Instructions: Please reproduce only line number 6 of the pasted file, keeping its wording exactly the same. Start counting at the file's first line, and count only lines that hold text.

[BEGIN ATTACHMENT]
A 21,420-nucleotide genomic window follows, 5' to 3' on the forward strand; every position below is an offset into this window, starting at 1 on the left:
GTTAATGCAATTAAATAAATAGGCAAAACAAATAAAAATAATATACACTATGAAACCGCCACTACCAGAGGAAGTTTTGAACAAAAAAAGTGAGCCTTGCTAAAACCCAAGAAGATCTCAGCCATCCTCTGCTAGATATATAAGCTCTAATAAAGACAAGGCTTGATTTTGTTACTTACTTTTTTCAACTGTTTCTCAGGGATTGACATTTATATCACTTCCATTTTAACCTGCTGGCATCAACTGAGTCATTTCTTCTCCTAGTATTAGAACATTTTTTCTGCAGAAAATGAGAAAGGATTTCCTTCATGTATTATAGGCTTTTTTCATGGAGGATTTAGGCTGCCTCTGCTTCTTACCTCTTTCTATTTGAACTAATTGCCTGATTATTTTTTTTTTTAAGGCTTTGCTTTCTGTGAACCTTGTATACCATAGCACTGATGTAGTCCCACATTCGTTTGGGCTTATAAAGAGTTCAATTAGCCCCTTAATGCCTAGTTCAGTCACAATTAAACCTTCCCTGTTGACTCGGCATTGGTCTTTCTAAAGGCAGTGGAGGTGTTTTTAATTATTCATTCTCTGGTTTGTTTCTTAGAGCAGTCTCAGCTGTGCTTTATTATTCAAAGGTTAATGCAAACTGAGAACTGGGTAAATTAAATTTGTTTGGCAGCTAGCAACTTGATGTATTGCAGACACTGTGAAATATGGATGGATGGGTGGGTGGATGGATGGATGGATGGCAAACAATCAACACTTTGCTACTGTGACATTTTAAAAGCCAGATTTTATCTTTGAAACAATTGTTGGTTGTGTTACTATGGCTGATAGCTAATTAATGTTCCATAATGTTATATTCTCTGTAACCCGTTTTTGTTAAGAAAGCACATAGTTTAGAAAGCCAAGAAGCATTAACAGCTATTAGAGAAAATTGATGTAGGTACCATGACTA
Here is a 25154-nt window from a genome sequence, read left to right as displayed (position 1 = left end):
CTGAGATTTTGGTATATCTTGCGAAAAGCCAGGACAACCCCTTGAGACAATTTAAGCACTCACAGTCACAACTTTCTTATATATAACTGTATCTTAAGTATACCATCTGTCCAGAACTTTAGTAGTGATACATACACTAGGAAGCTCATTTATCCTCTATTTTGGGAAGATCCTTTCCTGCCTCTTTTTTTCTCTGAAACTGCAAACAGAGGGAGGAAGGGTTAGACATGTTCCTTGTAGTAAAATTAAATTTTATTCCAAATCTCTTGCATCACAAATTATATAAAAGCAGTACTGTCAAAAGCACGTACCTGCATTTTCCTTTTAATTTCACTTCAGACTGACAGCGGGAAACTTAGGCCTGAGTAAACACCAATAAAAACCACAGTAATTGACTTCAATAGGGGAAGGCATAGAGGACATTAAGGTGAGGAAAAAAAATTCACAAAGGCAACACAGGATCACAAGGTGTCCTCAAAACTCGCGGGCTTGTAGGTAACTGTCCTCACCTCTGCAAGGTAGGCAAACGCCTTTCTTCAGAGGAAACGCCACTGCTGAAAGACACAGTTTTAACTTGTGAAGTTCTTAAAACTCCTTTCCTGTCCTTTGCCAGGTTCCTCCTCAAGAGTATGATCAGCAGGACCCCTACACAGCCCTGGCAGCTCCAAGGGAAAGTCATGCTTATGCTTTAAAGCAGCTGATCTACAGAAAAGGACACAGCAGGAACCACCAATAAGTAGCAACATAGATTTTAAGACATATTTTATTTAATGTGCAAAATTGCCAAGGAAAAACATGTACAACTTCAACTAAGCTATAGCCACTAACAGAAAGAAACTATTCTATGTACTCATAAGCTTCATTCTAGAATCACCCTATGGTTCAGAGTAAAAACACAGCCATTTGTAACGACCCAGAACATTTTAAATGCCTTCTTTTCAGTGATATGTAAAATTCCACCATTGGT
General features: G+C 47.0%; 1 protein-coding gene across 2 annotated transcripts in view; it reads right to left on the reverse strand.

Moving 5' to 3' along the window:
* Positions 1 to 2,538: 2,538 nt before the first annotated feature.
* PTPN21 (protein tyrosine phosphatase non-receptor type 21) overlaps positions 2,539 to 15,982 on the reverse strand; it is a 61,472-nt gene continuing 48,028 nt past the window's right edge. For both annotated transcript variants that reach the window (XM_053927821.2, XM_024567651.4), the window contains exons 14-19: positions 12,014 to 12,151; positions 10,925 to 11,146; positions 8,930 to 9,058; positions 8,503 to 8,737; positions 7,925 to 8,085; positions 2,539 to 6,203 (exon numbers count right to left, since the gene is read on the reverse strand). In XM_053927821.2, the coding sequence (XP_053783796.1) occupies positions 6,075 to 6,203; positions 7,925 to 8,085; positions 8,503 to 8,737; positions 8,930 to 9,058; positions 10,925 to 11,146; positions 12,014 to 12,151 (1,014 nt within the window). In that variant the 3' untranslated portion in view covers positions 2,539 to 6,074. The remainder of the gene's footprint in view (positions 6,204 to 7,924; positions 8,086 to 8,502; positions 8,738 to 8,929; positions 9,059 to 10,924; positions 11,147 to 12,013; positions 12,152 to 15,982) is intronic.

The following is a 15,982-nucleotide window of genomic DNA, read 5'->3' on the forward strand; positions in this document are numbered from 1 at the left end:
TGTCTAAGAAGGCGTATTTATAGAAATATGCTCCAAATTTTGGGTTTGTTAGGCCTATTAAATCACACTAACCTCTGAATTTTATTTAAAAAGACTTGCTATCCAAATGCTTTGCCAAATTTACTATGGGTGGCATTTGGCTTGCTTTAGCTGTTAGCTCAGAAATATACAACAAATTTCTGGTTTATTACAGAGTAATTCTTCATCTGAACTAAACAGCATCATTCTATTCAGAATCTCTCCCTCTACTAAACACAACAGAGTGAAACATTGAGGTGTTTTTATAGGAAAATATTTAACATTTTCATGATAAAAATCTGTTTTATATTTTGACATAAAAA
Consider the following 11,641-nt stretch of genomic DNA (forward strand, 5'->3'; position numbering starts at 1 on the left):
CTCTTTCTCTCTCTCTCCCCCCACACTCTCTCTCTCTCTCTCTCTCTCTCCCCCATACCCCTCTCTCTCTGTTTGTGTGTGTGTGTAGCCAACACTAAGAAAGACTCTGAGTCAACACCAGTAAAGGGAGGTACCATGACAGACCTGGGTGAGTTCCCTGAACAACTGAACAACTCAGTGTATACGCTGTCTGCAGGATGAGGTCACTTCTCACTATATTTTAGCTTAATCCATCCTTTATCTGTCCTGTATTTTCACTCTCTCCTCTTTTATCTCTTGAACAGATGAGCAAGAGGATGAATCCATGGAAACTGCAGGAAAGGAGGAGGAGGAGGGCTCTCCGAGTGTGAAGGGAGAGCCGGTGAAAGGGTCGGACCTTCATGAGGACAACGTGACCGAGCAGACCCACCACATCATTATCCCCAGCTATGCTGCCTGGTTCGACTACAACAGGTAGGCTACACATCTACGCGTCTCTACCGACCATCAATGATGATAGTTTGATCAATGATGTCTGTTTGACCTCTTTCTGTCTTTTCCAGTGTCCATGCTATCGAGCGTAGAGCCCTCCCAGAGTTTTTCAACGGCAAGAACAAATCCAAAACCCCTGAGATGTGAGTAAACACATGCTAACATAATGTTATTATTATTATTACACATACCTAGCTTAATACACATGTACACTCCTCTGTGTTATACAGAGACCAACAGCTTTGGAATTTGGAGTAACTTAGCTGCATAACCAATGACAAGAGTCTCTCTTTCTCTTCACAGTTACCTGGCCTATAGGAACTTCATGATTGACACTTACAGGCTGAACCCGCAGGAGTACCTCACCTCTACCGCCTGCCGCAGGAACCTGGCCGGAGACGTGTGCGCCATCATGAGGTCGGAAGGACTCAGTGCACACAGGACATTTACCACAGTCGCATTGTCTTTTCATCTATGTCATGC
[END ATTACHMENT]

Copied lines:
Moving 5' to 3' along the window: